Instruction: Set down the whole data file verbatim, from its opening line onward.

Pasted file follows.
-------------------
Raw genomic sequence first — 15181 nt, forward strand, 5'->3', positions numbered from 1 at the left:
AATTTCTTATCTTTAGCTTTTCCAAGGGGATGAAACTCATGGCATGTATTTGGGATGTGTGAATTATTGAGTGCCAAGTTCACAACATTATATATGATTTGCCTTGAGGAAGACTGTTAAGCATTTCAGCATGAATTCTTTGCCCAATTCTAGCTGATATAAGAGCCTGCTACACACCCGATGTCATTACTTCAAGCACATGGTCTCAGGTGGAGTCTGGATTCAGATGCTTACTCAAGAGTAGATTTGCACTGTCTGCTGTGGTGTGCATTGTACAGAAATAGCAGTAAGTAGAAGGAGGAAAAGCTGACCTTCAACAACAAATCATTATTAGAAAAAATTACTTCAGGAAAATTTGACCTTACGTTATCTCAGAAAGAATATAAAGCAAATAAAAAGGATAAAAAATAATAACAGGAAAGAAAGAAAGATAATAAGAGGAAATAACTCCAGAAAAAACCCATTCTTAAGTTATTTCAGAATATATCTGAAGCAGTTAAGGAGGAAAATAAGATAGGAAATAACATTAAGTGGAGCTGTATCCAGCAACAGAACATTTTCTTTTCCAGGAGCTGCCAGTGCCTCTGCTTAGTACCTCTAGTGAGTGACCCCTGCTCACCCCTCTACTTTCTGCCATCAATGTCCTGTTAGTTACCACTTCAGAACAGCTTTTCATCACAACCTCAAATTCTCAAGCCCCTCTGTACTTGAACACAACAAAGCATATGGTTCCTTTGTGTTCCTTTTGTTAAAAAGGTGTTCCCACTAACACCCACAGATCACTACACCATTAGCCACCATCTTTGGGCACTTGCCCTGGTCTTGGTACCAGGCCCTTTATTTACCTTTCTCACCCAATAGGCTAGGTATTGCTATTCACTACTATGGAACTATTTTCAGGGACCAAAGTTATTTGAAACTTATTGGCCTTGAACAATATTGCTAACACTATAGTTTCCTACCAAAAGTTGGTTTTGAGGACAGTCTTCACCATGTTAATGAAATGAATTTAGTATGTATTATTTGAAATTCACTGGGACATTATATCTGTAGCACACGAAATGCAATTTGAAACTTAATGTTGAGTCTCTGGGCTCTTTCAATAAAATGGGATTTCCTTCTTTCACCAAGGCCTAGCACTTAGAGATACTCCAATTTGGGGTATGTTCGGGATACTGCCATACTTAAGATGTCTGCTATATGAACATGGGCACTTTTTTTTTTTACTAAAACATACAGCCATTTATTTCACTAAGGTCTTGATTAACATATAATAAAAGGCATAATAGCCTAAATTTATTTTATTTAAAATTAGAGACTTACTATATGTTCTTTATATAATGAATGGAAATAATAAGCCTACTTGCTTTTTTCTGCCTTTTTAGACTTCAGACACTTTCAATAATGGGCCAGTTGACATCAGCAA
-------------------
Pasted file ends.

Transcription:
Raw genomic sequence first — 15181 nt, forward strand, 5'->3', positions numbered from 1 at the left:
AATTTCTTATCTTTAGCTTTTCCAAGGGGATGAAACTCATGGCATGTATTTGGGATGTGTGAATTATTGAGTGCCAAGTTCACAACATTATATATGATTTGCCTTGAGGAAGACTGTTAAGCATTTCAGCATGAATTCTTTGCCCAATTCTAGCTGATATAAGAGCCTGCTACACACCCGATGTCATTACTTCAAGCACATGGTCTCAGGTGGAGTCTGGATTCAGATGCTTACTCAAGAGTAGATTTGCACTGTCTGCTGTGGTGTGCATTGTACAGAAATAGCAGTAAGTAGAAGGAGGAAAAGCTGACCTTCAACAACAAATCATTATTAGAAAAAATTACTTCAGGAAAATTTGACCTTACGTTATCTCAGAAAGAATATAAAGCAAATAAAAAGGATAAAAAATAATAACAGGAAAGAAAGAAAGATAATAAGAGGAAATAACTCCAGAAAAAACCCATTCTTAAGTTATTTCAGAATATATCTGAAGCAGTTAAGGAGGAAAATAAGATAGGAAATAACATTAAGTGGAGCTGTATCCAGCAACAGAACATTTTCTTTTCCAGGAGCTGCCAGTGCCTCTGCTTAGTACCTCTAGTGAGTGACCCCTGCTCACCCCTCTACTTTCTGCCATCAATGTCCTGTTAGTTACCACTTCAGAACAGCTTTTCATCACAACCTCAAATTCTCAAGCCCCTCTGTACTTGAACACAACAAAGCATATGGTTCCTTTGTGTTCCTTTTGTTAAAAAGGTGTTCCCACTAACACCCACAGATCACTACACCATTAGCCACCATCTTTGGGCACTTGCCCTGGTCTTGGTACCAGGCCCTTTATTTACCTTTCTCACCCAATAGGCTAGGTATTGCTATTCACTACTATGGAACTATTTTCAGGGACCAAAGTTATTTGAAACTTATTGGCCTTGAACAATATTGCTAACACTATAGTTTCCTACCAAAAGTTGGTTTTGAGGACAGTCTTCACCATGTTAATGAAATGAATTTAGTATGTATTATTTGAAATTCACTGGGACATTATATCTGTAGCACACGAAATGCAATTTGAAACTTAATGTTGAGTCTCTGGGCTCTTTCAATAAAATGGGATTTCCTTCTTTCACCAAGGCCTAGCACTTAGAGATACTCCAATTTGGGGTATGTTCGGGATACTGCCATACTTAAGATGTCTGCTATATGAACATGGGCACTTTTTTTTTTTACTAAAACATACAGCCATTTATTTCACTAAGGTCTTGATTAACATATAATAAAAGGCATAATAGCCTAAATTTATTTTATTTAAAATTAGAGACTTACTATATGTTCTTTATATAATGAATGGAAATAATAAGCCTACTTGCTTTTTTCTGCCTTTTTAGACTTCAGACACTTTCAATAATGGGCCAGTTGACATCAGCAA